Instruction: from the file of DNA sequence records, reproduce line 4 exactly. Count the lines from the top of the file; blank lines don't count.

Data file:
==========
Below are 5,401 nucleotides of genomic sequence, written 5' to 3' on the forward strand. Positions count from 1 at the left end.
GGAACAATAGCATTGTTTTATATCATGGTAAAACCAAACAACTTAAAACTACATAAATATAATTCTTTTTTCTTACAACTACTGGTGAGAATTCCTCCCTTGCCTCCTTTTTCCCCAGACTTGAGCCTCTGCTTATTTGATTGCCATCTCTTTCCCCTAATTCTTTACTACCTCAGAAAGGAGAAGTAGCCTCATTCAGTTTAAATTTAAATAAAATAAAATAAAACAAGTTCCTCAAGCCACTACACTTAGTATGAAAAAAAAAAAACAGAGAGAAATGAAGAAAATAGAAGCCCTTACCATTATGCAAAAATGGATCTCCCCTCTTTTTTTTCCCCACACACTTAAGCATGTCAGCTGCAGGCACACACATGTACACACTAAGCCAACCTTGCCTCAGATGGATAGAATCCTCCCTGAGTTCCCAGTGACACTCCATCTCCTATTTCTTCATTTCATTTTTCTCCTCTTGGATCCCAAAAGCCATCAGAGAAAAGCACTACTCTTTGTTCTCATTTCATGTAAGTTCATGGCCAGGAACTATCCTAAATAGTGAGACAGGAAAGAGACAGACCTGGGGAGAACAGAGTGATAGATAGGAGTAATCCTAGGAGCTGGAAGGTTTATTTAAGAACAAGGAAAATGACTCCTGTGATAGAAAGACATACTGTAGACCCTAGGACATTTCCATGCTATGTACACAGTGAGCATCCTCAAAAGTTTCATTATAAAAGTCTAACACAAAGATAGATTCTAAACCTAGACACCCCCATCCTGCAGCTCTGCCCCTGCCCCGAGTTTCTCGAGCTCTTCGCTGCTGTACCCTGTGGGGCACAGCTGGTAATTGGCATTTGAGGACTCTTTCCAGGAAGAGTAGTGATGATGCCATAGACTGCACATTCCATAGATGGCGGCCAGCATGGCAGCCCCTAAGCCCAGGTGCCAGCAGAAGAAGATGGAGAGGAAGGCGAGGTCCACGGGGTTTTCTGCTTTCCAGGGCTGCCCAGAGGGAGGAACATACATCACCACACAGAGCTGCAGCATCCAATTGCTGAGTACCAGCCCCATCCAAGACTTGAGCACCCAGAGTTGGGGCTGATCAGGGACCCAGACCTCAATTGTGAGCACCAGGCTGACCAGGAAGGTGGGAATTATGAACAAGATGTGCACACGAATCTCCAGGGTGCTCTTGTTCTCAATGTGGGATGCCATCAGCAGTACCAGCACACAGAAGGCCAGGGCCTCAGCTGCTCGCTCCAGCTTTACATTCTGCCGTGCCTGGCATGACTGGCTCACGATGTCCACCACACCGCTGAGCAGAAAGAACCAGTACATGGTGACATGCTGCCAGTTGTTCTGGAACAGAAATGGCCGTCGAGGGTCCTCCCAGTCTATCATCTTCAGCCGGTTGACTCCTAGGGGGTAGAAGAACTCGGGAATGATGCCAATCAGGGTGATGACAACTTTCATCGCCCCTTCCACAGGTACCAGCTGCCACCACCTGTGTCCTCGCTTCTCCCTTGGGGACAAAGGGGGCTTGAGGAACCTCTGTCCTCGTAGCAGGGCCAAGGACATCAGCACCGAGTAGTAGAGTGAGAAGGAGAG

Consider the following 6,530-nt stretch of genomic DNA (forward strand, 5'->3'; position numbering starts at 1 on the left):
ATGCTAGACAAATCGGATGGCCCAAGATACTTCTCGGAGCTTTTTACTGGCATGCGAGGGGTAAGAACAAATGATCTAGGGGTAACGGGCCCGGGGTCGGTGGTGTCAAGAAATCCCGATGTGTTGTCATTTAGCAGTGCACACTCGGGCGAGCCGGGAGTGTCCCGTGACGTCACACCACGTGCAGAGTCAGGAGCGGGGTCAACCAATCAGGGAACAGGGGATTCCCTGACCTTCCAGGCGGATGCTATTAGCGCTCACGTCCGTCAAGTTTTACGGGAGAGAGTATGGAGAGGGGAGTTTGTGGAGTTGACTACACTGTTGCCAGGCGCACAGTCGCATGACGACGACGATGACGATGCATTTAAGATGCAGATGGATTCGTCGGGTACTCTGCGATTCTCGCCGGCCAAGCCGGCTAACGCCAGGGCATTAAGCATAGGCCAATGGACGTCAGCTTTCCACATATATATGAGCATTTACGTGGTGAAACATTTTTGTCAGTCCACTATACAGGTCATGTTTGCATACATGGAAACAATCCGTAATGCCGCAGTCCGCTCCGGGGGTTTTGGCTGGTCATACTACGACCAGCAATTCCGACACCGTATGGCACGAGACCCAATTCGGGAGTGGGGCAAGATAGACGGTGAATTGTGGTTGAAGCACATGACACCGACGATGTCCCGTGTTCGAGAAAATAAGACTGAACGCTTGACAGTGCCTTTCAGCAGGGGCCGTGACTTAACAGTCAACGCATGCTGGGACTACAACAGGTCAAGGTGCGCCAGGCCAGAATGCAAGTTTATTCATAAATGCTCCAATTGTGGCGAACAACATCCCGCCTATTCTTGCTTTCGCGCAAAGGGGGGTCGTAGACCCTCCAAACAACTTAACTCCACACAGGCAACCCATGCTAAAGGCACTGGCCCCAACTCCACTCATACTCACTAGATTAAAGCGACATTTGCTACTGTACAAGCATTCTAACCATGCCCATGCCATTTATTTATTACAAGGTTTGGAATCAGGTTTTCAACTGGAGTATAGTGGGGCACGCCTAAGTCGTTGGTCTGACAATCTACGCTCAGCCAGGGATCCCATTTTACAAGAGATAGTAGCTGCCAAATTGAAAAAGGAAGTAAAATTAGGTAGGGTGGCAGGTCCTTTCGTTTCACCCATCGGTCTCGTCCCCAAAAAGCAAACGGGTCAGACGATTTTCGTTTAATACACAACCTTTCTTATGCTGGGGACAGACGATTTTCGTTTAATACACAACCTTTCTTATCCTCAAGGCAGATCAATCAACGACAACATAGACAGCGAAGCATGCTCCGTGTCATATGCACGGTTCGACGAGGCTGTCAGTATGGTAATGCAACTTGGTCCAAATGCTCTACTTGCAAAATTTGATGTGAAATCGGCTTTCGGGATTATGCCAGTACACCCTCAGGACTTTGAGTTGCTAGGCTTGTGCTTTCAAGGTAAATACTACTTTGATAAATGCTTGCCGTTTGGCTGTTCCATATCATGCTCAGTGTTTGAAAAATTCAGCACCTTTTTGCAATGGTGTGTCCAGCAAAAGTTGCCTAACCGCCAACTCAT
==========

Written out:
ATGCTAGACAAATCGGATGGCCCAAGATACTTCTCGGAGCTTTTTACTGGCATGCGAGGGGTAAGAACAAATGATCTAGGGGTAACGGGCCCGGGGTCGGTGGTGTCAAGAAATCCCGATGTGTTGTCATTTAGCAGTGCACACTCGGGCGAGCCGGGAGTGTCCCGTGACGTCACACCACGTGCAGAGTCAGGAGCGGGGTCAACCAATCAGGGAACAGGGGATTCCCTGACCTTCCAGGCGGATGCTATTAGCGCTCACGTCCGTCAAGTTTTACGGGAGAGAGTATGGAGAGGGGAGTTTGTGGAGTTGACTACACTGTTGCCAGGCGCACAGTCGCATGACGACGACGATGACGATGCATTTAAGATGCAGATGGATTCGTCGGGTACTCTGCGATTCTCGCCGGCCAAGCCGGCTAACGCCAGGGCATTAAGCATAGGCCAATGGACGTCAGCTTTCCACATATATATGAGCATTTACGTGGTGAAACATTTTTGTCAGTCCACTATACAGGTCATGTTTGCATACATGGAAACAATCCGTAATGCCGCAGTCCGCTCCGGGGGTTTTGGCTGGTCATACTACGACCAGCAATTCCGACACCGTATGGCACGAGACCCAATTCGGGAGTGGGGCAAGATAGACGGTGAATTGTGGTTGAAGCACATGACACCGACGATGTCCCGTGTTCGAGAAAATAAGACTGAACGCTTGACAGTGCCTTTCAGCAGGGGCCGTGACTTAACAGTCAACGCATGCTGGGACTACAACAGGTCAAGGTGCGCCAGGCCAGAATGCAAGTTTATTCATAAATGCTCCAATTGTGGCGAACAACATCCCGCCTATTCTTGCTTTCGCGCAAAGGGGGGTCGTAGACCCTCCAAACAACTTAACTCCACACAGGCAACCCATGCTAAAGGCACTGGCCCCAACTCCACTCATACTCACTAGATTAAAGCGACATTTGCTACTGTACAAGCATTCTAACCATGCCCATGCCATTTATTTATTACAAGGTTTGGAATCAGGTTTTCAACTGGAGTATAGTGGGGCACGCCTAAGTCGTTGGTCTGACAATCTACGCTCAGCCAGGGATCCCATTTTACAAGAGATAGTAGCTGCCAAATTGAAAAAGGAAGTAAAATTAGGTAGGGTGGCAGGTCCTTTCGTTTCACCCATCGGTCTCGTCCCCAAAAAGCAAACGGGTCAGACGATTTTCGTTTAATACACAACCTTTCTTATGCTGGGGACAGACGATTTTCGTTTAATACACAACCTTTCTTATCCTCAAGGCAGATCAATCAACGACAACATAGACAGCGAAGCATGCTCCGTGTCATATGCACGGTTCGACGAGGCTGTCAGTATGGTAATGCAACTTGGTCCAAATGCTCTACTTGCAAAATTTGATGTGAAATCGGCTTTCGGGATTATGCCAGTACACCCTCAGGACTTTGAGTTGCTAGGCTTGTGCTTTCAAGGTAAATACTACTTTGATAAATGCTTGCCGTTTGGCTGTTCCATATCATGCTCAGTGTTTGAAAAATTCAGCACCTTTTTGCAATGGTGTGTCCAGCAAAAGTTGCCTAACCGCCAACTCAT